Sydney is bold and brash and self-assured, a thriving city that is at once cosmopolitan and laid-back. It is defined as much by its man-made sights as its natural wonders.

By Leigh-Ann Pow

An ideal day in Sydney starts with a brisk walk, usually along a coastal headland track or beach, followed by coffee and breakfast at a local cafe; try leafy suburbs like Potts Point and Woollahra or inner-city Surry Hills to be spoiled for choice in this respect.

After passing the day seeing the sights concentrated around Sydney Harbour and doing a spot of boutique shopping in neighborhoods like Newtown, Darlinghurst and Mosman, end the day as you started, with a sunset walk in Bondi or Manly followed by dinner and drinks.

Tramsheds Sydney

Choose from a variety of excellent restaurants at Sydney’s Tramsheds.

Best places to eat in Sydney

The Merivale Group is a Sydney hospitality institution with numerous restaurants and bars across the city; head to the cozy and relaxed Fred’s in Paddington for a menu of sustainable produce that changes daily, or get caught up in the lunchtime dim sum buzz at Mr Wong in the city center.

Another company doing lovely things with food and decor is the Boathouse Group, whose airy beachside cafes are the epitome of Sydney style. And in Glebe, 10 minutes from the city center, Tramsheds is a lively restaurant hub housed in a formerly derelict tramshed. The last tram to roll out of the yard is now a dining space in one of the restaurants.

Where to stay in Sydney

Budget accommodation

Veriu broadway is close to shopping, parks and great eats, with sleek and spacious loft rooms.


Located in the historic Rocks neighborhood, the Langham Sydney has pretty, light-filled rooms and stunning views. Its afternoon high tea is a treat.

Luxury accommodation

With its harborside position and jaw-dropping view of the Opera House and Harbour Bridge, Park Hyatt Sydney is next-level luxury.


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Sydney Street Art

Discover Sydney’s street art.

What to do in Sydney

Arrive at the renowned Berowra Waters Inn for its degustation menu by air with Sydney Seaplanes, landing on the bush-fringed river it overlooks.

Sydneysiders love their fresh seafood, and one of their favorite places to buy and eat it is the Sydney Fish Market, in the inner-city suburb of Pyrmont.

For the ultimate experience book a class at the Sydney Seafood School, to create dishes using market-fresh sea-food in its state-of-the-art kitchen before sitting down to dine looking out to 360-degree views of lovely Blackwattle Bay. The most popular class is the Seafood BBQ, because Sydneysiders love their barbecue too.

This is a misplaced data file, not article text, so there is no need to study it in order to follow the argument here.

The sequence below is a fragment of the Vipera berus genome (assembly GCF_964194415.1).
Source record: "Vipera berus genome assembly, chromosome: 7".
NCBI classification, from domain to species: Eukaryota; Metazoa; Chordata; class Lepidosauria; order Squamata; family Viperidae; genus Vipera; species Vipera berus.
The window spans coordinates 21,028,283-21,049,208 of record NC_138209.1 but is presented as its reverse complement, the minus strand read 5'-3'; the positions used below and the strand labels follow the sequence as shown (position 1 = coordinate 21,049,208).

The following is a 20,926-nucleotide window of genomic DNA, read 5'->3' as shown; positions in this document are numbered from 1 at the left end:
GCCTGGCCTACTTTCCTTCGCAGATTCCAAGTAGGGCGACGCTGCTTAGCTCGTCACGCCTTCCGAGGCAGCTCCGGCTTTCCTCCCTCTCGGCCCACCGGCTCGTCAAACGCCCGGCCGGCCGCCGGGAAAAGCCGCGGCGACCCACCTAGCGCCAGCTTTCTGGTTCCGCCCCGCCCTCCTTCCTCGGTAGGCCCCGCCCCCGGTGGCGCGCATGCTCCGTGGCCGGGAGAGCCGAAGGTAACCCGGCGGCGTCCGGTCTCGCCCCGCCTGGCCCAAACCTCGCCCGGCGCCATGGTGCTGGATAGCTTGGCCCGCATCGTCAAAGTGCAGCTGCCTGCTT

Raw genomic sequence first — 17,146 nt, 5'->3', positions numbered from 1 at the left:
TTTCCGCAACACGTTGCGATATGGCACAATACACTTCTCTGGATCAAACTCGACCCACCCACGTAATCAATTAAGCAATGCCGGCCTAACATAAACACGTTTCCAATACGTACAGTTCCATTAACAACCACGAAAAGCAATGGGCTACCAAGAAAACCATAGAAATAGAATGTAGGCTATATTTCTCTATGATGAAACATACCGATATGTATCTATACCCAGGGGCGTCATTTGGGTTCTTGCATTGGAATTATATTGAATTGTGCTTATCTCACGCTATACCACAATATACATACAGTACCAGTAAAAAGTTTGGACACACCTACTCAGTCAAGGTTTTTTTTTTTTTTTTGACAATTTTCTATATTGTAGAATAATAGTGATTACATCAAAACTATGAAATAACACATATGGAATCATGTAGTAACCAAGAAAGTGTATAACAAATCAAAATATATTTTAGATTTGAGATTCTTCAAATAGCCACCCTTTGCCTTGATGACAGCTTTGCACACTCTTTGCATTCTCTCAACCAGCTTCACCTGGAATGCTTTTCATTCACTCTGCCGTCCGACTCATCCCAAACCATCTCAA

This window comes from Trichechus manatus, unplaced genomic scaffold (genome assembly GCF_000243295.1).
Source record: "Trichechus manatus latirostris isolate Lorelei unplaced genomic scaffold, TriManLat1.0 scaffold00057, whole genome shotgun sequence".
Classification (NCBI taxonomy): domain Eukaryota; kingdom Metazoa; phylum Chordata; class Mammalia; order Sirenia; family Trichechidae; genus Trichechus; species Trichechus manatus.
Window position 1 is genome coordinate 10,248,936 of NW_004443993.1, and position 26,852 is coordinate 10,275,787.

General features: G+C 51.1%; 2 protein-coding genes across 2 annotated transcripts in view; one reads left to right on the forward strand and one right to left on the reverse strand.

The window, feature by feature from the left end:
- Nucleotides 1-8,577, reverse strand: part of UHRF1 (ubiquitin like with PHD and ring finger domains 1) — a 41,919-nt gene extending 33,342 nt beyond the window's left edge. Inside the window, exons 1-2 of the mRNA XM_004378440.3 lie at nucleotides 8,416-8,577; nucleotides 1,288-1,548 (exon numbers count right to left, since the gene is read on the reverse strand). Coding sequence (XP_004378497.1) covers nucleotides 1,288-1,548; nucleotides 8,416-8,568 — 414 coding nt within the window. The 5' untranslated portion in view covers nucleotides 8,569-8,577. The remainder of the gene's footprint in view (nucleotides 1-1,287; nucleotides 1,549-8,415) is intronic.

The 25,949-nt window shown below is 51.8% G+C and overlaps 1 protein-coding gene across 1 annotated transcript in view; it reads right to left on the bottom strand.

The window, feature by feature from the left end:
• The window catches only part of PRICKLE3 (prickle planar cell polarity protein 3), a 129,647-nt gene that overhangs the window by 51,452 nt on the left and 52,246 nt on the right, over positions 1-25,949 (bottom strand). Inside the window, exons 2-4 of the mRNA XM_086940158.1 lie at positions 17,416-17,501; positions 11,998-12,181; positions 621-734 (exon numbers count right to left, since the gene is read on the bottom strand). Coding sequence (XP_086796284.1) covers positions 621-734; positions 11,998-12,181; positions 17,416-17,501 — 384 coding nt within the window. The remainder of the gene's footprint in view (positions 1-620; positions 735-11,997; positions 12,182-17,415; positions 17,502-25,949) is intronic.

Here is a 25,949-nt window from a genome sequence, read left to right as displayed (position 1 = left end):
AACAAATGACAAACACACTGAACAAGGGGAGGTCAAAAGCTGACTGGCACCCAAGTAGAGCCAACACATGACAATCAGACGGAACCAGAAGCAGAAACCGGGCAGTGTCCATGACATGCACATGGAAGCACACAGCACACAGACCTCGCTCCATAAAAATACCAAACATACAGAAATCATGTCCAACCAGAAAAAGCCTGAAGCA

Cruise Sydney Harbour on your own private yacht, taking in the sights during a two-hour twilight cruise before being moored for the night in secluded Taylors Bay, complete with a picnic hamper. Fall asleep to the gentle sway of the boat, waking in the morning to breakfast and coffee on deck.

Easy side trips from Sydney

The Northern Beaches

The sun-kissed beach suburbs to the north of the city offer a breezy pace of life that’s the envy of other Sydneysiders.

What to do

Life in the Northern Beaches revolves around the water. At Palm Beach, 28 miles from the city, learn to surf, go hiking to Barrenjoey Lighthouse, kayaking around tranquil Pittwater and watch for humpback whales. In Clareville there are stylish interiors decor stores filled with designs suited to the luxury houses in the area.

Barranjoey Lighthouse

Take a walk up to Barrenjoey lighthouse and enjoy the views.

Where to stay

Jonah’s in Whale Beach has rooms looking out to stunning water views. Any stay should include lunch or dinner in the award-winning restaurant.

Where to eat

Barrenjoey House serves up modern Australian dishes with Mediterranean influences.

The Blue Mountains

A 1.5-hour drive from the city, the Blue Mountains are made up of imposing escarpments, seemingly endless tracks of national park and quaint mountain villages.

What to do

Spending time in the mountains is all about being in nature. Head to the Three Sisters, a rock formation of three pillars with an Indigenous back story. The nearby Scenic railway is the steepest passenger railway in the world; ride it down into the Jamison Valley where you can take the 1.5-mile walk through ancient Jurassic rainforest.

Where to stay

The landmark Hydro Majestic Hotel Blue Mountains is the obvious choice for its history and grand style.

Where to eat

The award-winning Darley’s is charming and cozy.

The Southern Highlands

The rolling countryside of this popular locals’ getaway, just over an hour from Sydney, is home to a collection of quaint towns and villages to explore.

What to do

Head to Bowral, with its pretty historic houses and bustling main street; drop into Dirty Janes Emporium to browse vintage fashions and furniture, and grab a hot coconut chocolate at The Press Cafe, which shares space with a vintage letterpress.

Every September the Tulip Festival sees Corbett Gardens planted with 100,000 bulbs.

In Moss Vale, the main street is busy with boutiques selling local crafts, while the historic village of Berrima feels like stepping back in time to a bygone era with its heritage buildings. The area also boasts a number of wineries, many with tasting rooms to sample the cold climate varieties.

Where to stay

Gibraltar Hotel Bowral combines a luxury boutique hotel, day spa and an 18-hole golf course.

Where to eat

Biota Dining’s tasting menu and share plates make the most of locally sourced produce and wines.

The Australia


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